As I will argue later, the notion of “willful subjects” as coined by Sara Ahmed (2014) highlights “agency” and “action” as fundamental steps to achieve transformation and change. Willfulness “involves persistence” (Ahmed 2014: 2) and, at the same time, it obstinately allows subjects to deviate from their course. In this vein, Lib’s watchfulness, however active it may be, becomes stagnated by her very act of just observing and guarding Anna from the professional practice of nursing, without any affective involvement. Early in the novel Lib is told by Dr McBrearty just to “keep an open mind” (Donoghue 2016: 14), dismissing any other practice that does not entail scrupulous watching and impeccable note-taking (38). Even though Lib progressively has the purpose of being even “more exact and careful in her reports” (76 original emphasis), she writes down in her diary that Anna “refused mother’s greeting” (190 original emphasis), regretting it immediately because “the record was supposed to be limited to medical facts” (190). As a keeper, Lib is awake in the night shifts, still overlooking the real cause of Anna’s condition. As will be shown, it is only when she deviates from her scientific stance and becomes affectively involved with Anna that she takes action and decides to save her life.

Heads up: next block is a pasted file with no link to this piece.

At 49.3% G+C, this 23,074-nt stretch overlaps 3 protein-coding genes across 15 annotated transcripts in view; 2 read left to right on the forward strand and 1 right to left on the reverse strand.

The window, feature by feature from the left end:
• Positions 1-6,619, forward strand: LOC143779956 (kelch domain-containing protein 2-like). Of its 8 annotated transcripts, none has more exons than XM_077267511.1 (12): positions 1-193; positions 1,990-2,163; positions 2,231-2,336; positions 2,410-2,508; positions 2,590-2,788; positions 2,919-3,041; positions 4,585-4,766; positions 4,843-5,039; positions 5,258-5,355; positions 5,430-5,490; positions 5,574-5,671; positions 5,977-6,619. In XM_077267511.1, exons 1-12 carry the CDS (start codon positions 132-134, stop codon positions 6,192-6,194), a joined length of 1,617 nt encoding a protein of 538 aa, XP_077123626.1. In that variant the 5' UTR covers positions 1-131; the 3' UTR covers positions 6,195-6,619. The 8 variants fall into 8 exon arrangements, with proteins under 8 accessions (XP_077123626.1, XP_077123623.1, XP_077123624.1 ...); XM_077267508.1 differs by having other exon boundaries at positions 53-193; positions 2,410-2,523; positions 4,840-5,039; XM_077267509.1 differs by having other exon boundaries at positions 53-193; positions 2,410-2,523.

Female Fasting and the Regulation of Women’s Sexuality